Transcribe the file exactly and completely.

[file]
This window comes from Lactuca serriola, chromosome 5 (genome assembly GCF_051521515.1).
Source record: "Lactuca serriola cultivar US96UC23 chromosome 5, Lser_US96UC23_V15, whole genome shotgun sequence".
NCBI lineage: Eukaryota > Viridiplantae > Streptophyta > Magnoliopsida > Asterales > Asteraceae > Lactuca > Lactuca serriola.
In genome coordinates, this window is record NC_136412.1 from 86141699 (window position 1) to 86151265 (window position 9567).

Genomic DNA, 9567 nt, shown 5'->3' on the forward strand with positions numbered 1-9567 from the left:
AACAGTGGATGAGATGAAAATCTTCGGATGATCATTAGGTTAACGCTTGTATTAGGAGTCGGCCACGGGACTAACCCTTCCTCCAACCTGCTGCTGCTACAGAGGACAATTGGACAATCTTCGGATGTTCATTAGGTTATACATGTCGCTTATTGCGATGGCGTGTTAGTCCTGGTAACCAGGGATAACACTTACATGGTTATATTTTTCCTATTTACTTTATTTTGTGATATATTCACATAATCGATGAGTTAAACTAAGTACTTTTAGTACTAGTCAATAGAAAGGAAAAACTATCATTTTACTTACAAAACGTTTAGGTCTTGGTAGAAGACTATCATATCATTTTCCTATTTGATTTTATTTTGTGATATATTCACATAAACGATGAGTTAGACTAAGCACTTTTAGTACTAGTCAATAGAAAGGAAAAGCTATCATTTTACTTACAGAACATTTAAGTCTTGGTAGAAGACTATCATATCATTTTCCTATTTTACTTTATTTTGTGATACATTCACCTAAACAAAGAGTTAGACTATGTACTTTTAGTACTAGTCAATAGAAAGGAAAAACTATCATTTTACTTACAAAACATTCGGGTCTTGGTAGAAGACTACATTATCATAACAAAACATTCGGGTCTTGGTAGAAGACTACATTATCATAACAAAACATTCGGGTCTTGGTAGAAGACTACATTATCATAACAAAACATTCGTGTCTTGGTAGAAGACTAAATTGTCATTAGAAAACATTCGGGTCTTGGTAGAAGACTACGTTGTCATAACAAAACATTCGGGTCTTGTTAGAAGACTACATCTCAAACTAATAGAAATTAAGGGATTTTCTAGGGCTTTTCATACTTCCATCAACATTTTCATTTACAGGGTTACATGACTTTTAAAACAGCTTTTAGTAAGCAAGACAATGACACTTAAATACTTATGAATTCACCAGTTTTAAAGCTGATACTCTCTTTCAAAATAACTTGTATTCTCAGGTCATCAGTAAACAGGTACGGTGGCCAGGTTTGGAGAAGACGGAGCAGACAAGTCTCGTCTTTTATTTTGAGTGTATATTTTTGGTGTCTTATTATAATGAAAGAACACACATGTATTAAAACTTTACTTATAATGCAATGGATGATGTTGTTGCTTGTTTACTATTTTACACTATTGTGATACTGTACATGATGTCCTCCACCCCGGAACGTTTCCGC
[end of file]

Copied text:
This window comes from Lactuca serriola, chromosome 5 (genome assembly GCF_051521515.1).
Source record: "Lactuca serriola cultivar US96UC23 chromosome 5, Lser_US96UC23_V15, whole genome shotgun sequence".
NCBI lineage: Eukaryota > Viridiplantae > Streptophyta > Magnoliopsida > Asterales > Asteraceae > Lactuca > Lactuca serriola.
In genome coordinates, this window is record NC_136412.1 from 86141699 (window position 1) to 86151265 (window position 9567).

Genomic DNA, 9567 nt, shown 5'->3' on the forward strand with positions numbered 1-9567 from the left:
AACAGTGGATGAGATGAAAATCTTCGGATGATCATTAGGTTAACGCTTGTATTAGGAGTCGGCCACGGGACTAACCCTTCCTCCAACCTGCTGCTGCTACAGAGGACAATTGGACAATCTTCGGATGTTCATTAGGTTATACATGTCGCTTATTGCGATGGCGTGTTAGTCCTGGTAACCAGGGATAACACTTACATGGTTATATTTTTCCTATTTACTTTATTTTGTGATATATTCACATAATCGATGAGTTAAACTAAGTACTTTTAGTACTAGTCAATAGAAAGGAAAAACTATCATTTTACTTACAAAACGTTTAGGTCTTGGTAGAAGACTATCATATCATTTTCCTATTTGATTTTATTTTGTGATATATTCACATAAACGATGAGTTAGACTAAGCACTTTTAGTACTAGTCAATAGAAAGGAAAAGCTATCATTTTACTTACAGAACATTTAAGTCTTGGTAGAAGACTATCATATCATTTTCCTATTTTACTTTATTTTGTGATACATTCACCTAAACAAAGAGTTAGACTATGTACTTTTAGTACTAGTCAATAGAAAGGAAAAACTATCATTTTACTTACAAAACATTCGGGTCTTGGTAGAAGACTACATTATCATAACAAAACATTCGGGTCTTGGTAGAAGACTACATTATCATAACAAAACATTCGGGTCTTGGTAGAAGACTACATTATCATAACAAAACATTCGTGTCTTGGTAGAAGACTAAATTGTCATTAGAAAACATTCGGGTCTTGGTAGAAGACTACGTTGTCATAACAAAACATTCGGGTCTTGTTAGAAGACTACATCTCAAACTAATAGAAATTAAGGGATTTTCTAGGGCTTTTCATACTTCCATCAACATTTTCATTTACAGGGTTACATGACTTTTAAAACAGCTTTTAGTAAGCAAGACAATGACACTTAAATACTTATGAATTCACCAGTTTTAAAGCTGATACTCTCTTTCAAAATAACTTGTATTCTCAGGTCATCAGTAAACAGGTACGGTGGCCAGGTTTGGAGAAGACGGAGCAGACAAGTCTCGTCTTTTATTTTGAGTGTATATTTTTGGTGTCTTATTATAATGAAAGAACACACATGTATTAAAACTTTACTTATAATGCAATGGATGATGTTGTTGCTTGTTTACTATTTTACACTATTGTGATACTGTACATGATGTCCTCCACCCCGGAACGTTTCCGC